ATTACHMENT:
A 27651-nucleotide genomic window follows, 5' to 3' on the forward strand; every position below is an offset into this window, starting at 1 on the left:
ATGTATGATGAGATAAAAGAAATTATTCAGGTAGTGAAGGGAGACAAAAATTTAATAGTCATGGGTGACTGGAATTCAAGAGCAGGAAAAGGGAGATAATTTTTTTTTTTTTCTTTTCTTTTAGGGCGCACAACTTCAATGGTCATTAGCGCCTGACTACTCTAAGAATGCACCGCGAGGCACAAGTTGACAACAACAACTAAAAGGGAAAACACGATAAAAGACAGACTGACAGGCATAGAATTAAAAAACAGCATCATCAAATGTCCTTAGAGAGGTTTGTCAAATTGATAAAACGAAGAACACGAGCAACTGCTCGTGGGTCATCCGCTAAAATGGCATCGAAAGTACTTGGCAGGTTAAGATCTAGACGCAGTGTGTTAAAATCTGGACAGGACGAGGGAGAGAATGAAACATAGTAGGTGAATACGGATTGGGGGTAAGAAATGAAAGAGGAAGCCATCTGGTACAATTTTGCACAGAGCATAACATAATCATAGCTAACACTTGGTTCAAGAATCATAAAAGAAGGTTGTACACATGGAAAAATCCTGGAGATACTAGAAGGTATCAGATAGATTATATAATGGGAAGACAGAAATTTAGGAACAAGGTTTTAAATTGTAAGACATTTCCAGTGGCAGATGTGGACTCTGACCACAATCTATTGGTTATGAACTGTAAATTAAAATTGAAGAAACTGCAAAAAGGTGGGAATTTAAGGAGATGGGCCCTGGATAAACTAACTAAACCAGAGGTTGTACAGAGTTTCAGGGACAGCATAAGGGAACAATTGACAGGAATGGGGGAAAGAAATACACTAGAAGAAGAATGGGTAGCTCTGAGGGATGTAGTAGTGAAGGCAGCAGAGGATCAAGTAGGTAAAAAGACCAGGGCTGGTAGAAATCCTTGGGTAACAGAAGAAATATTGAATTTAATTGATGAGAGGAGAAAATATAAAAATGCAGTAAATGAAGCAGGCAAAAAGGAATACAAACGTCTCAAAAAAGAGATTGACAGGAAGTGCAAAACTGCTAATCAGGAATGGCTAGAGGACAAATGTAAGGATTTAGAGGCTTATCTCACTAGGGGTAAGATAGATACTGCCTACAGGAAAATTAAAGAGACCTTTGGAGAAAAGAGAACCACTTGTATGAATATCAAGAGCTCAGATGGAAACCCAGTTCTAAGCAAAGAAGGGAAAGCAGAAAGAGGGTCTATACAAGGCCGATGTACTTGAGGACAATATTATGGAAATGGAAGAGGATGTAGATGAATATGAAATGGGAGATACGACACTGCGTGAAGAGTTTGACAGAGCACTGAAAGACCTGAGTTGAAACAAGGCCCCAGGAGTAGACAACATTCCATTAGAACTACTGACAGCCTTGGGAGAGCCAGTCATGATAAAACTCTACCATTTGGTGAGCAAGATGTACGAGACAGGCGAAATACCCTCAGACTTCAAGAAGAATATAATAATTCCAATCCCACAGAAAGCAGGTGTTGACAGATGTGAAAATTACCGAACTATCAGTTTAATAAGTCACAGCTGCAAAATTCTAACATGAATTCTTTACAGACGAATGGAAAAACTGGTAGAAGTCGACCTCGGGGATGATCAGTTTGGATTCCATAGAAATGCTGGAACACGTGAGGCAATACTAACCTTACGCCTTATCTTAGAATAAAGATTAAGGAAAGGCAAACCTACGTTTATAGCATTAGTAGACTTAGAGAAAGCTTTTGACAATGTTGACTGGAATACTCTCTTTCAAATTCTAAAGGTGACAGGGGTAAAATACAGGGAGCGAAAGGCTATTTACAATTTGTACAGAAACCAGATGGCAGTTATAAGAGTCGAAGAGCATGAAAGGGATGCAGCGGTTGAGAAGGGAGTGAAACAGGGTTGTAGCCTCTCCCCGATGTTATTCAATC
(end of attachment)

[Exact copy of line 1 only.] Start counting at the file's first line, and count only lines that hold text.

A 27651-nucleotide genomic window follows, 5' to 3' on the forward strand; every position below is an offset into this window, starting at 1 on the left: